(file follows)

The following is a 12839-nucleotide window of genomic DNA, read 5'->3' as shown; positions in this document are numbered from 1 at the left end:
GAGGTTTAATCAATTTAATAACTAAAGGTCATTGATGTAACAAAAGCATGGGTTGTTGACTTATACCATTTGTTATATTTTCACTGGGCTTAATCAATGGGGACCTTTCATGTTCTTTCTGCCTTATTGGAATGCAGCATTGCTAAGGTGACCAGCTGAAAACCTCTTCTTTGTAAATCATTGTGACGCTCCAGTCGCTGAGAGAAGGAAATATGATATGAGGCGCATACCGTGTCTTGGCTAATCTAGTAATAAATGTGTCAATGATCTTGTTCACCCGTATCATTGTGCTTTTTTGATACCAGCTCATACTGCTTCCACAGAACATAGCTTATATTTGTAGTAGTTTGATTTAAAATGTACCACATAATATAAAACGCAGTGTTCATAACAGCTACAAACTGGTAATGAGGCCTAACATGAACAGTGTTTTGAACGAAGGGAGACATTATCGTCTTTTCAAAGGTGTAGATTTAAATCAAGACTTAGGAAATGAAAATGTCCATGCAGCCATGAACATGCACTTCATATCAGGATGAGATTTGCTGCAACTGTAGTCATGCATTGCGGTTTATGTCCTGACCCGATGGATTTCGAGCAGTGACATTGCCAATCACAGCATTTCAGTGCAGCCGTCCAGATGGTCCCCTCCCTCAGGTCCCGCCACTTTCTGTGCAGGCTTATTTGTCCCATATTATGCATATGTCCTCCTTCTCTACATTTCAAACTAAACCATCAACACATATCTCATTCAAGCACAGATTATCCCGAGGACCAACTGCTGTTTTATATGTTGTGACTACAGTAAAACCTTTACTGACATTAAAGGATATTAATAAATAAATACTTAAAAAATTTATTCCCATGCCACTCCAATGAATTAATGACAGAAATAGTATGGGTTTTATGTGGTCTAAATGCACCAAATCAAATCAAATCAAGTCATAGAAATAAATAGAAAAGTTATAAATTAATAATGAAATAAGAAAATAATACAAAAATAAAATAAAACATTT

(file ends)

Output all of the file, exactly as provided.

The following is a 12839-nucleotide window of genomic DNA, read 5'->3' as shown; positions in this document are numbered from 1 at the left end:
GAGGTTTAATCAATTTAATAACTAAAGGTCATTGATGTAACAAAAGCATGGGTTGTTGACTTATACCATTTGTTATATTTTCACTGGGCTTAATCAATGGGGACCTTTCATGTTCTTTCTGCCTTATTGGAATGCAGCATTGCTAAGGTGACCAGCTGAAAACCTCTTCTTTGTAAATCATTGTGACGCTCCAGTCGCTGAGAGAAGGAAATATGATATGAGGCGCATACCGTGTCTTGGCTAATCTAGTAATAAATGTGTCAATGATCTTGTTCACCCGTATCATTGTGCTTTTTTGATACCAGCTCATACTGCTTCCACAGAACATAGCTTATATTTGTAGTAGTTTGATTTAAAATGTACCACATAATATAAAACGCAGTGTTCATAACAGCTACAAACTGGTAATGAGGCCTAACATGAACAGTGTTTTGAACGAAGGGAGACATTATCGTCTTTTCAAAGGTGTAGATTTAAATCAAGACTTAGGAAATGAAAATGTCCATGCAGCCATGAACATGCACTTCATATCAGGATGAGATTTGCTGCAACTGTAGTCATGCATTGCGGTTTATGTCCTGACCCGATGGATTTCGAGCAGTGACATTGCCAATCACAGCATTTCAGTGCAGCCGTCCAGATGGTCCCCTCCCTCAGGTCCCGCCACTTTCTGTGCAGGCTTATTTGTCCCATATTATGCATATGTCCTCCTTCTCTACATTTCAAACTAAACCATCAACACATATCTCATTCAAGCACAGATTATCCCGAGGACCAACTGCTGTTTTATATGTTGTGACTACAGTAAAACCTTTACTGACATTAAAGGATATTAATAAATAAATACTTAAAAAATTTATTCCCATGCCACTCCAATGAATTAATGACAGAAATAGTATGGGTTTTATGTGGTCTAAATGCACCAAATCAAATCAAATCAAGTCATAGAAATAAATAGAAAAGTTATAAATTAATAATGAAATAAGAAAATAATACAAAAATAAAATAAAACATTT